Cock Robin was another band I listened to as a teenager and never thought I would ever get to see live. They appeared in quartet format with Coralie Vuillemin at the keyboard creating the captivating atmospheres of “Straighter Line”, a song I didn’t know but which I loved. Two highlights of the concert were “Thought You Were on My Side” with Coralie singing alone at the beginning and “Merry As We Go”. The two singers were left alone at the keyboards for a heartfelt version of “Around The Corner”, with Peter Kingsbery singing with great passion. Well, to be honest he showed an incredible passion during all the concert. They continued at the top with “When Your Heart Is Weak” and we kept flying with them with an immense “The Promise You Made” that made the sun come out again for a few seconds. After a long ovation, they left. A very good concert.
The English pop band ABC didn’t surprise us because we knew that they are very good live because we had already seen them once before. They had a great and powerful start with “When Smokey Sings”. With eight musicians on stage, they continued with “Show Me”, in which Martin Fry proved to be a great showman. “Poison Arrow” has always been a great single and a lot of fun, and that’s what it sounded like in Ostend. They followed up with the groovy “Viva Love” and “That Was Then” which would have sounded fantastic in a James Bond film. “Flames of Desire” was a demonstration of class and “Millionaire” another great track. On “King Without a Crown”, Fry proved not only that he still has a great voice, but that he is the show. Although it has to be said that on the elegant “Night You Murdered Love” the band showed all their power. In “Tears Are not Enough” it was the backing singer who shone and they got closer to the end with the romantic “All of my heart”. The most awaited moment came and everyone grabbed their cameras to immortalise a phenomenal played “The Look of Love”.
As I said in my martian chronicle of the 2019 W fest, the former Spandau Ballet singer could well forget his version of Queen‘s “Radio Gaga” and play some other classic of his former band like “Be Free with your love”. Apart from that, the concert was good, time doesn’t seem to pass for good old Tony who still has a pretty good voice. After almost slipping at the beginning, he opened with “Intinction”, and followed with one of his best songs “To Cut a Long Story Short”. We had a few raindrops on “Chant 1”, and he followed with one of their classics “Only when you leave” which sounded pretty good. Next up was a new song from earlier this year, “Because of You” after which he introduced his good friend Jack Daniel. After a sip from the bottle, he followed with “Through the Barricades” with a good interpretation. After the cover, we had the funky sound of “Lifetime”, and although he was watching his watch a lot he gave us two great performances of “True” and “Gold”.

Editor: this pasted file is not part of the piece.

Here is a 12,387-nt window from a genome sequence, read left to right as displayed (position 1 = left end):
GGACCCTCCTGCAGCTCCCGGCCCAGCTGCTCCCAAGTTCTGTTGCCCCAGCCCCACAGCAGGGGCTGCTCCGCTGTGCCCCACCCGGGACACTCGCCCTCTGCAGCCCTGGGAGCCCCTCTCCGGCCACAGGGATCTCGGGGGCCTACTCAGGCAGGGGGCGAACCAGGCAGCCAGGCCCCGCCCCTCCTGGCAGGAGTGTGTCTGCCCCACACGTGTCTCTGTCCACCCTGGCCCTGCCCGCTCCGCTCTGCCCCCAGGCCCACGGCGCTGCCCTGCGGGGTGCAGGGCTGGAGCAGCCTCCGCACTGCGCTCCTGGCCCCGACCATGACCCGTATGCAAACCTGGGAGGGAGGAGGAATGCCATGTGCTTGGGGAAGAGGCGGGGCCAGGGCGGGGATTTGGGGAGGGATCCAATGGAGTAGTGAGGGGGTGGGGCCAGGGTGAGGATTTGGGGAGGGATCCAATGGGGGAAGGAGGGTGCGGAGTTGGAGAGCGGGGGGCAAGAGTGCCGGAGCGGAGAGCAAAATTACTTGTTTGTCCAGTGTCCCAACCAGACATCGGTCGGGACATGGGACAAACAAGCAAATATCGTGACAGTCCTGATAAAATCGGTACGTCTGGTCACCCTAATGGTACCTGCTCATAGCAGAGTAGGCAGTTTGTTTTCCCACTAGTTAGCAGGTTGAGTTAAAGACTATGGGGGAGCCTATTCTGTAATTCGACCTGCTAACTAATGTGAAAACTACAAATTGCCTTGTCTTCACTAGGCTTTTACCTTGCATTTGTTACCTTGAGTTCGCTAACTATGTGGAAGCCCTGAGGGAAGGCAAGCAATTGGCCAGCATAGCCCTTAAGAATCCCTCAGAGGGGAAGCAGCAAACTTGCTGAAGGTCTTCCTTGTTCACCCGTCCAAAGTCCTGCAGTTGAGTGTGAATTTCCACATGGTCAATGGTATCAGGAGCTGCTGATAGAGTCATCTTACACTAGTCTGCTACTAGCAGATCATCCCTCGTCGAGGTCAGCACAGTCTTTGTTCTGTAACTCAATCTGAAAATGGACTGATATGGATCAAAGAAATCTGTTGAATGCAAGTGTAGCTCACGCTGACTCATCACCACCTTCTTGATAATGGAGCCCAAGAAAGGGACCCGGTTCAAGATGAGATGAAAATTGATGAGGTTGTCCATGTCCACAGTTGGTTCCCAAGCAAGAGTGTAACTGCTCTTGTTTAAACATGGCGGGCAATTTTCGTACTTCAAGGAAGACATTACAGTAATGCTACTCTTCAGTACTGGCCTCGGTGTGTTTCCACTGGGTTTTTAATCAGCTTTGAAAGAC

Our review of English rock band Del Amitri‘s concert is similar to our review of Heather Nova: it’s not that they weren’t quality artists, but the audience wanted something more upbeat, especially at this time of the day on a Saturday. They presented their soft rock with songs like “All Hail Blind Love”, “Always the Last to know”, and Kiss this thing goodbye” one of their most intense songs. “Move Away Jimmy Blue” brought us country rock vibes and in “You Can’t Go Back” they proved to be a good band but it was not the best our for them. “Roll to me” was a bit more up-tempo, and in “Here and now” we enjoyed some very good guitars. “Lonely” was a nice song with acoustics and they finished well with “Spit in the rain” and “Stone Cold Sober”.
For our last concert of the festival we were already tired, especially Violaine who takes the pictures and who was going through her first months of pregnancy. So we were on the verge of leaving before the end, although we ended up seeing almost the whole concert. They started with a small delay, after which the percussionist introduced the band that started with “Here I am”. UB40 has again Ali Campbell on vocals and were in mourning for Astro, their member who passed away last year. Ali still retains her sweet voice, one of the band’s strengths. They continued with “The way you do the thing you do” and “Homely Girl”, all musicians still proving to be in great shape. “Grooving” and “Cherry O Baby” followed, the latter sung by the guitarist. “One in ten” was the most reggae moment, for better or worse. And it seems that everyone wanted to do covers and UB40 had a try on Prince‘s “Purple rain”, which they recorded a few years ago and, in my opinion, didn’t really suit them. After that, we had their big hits: “Many Rivers”, “Kingston Town”, and “Can’t help falling in love”. As I was a teenager when they released this song and I listened to it a lot, I couldn’t help but get nostalgic when I heard it. It was a very good version and as I was moving around in the audience, I could see that they were enjoying it. They finished with their “Red Red Wine” which even from the back could be heard very well. We left the festival thinking that we’ll see how we’ll manage next year to return to the festival with the baby.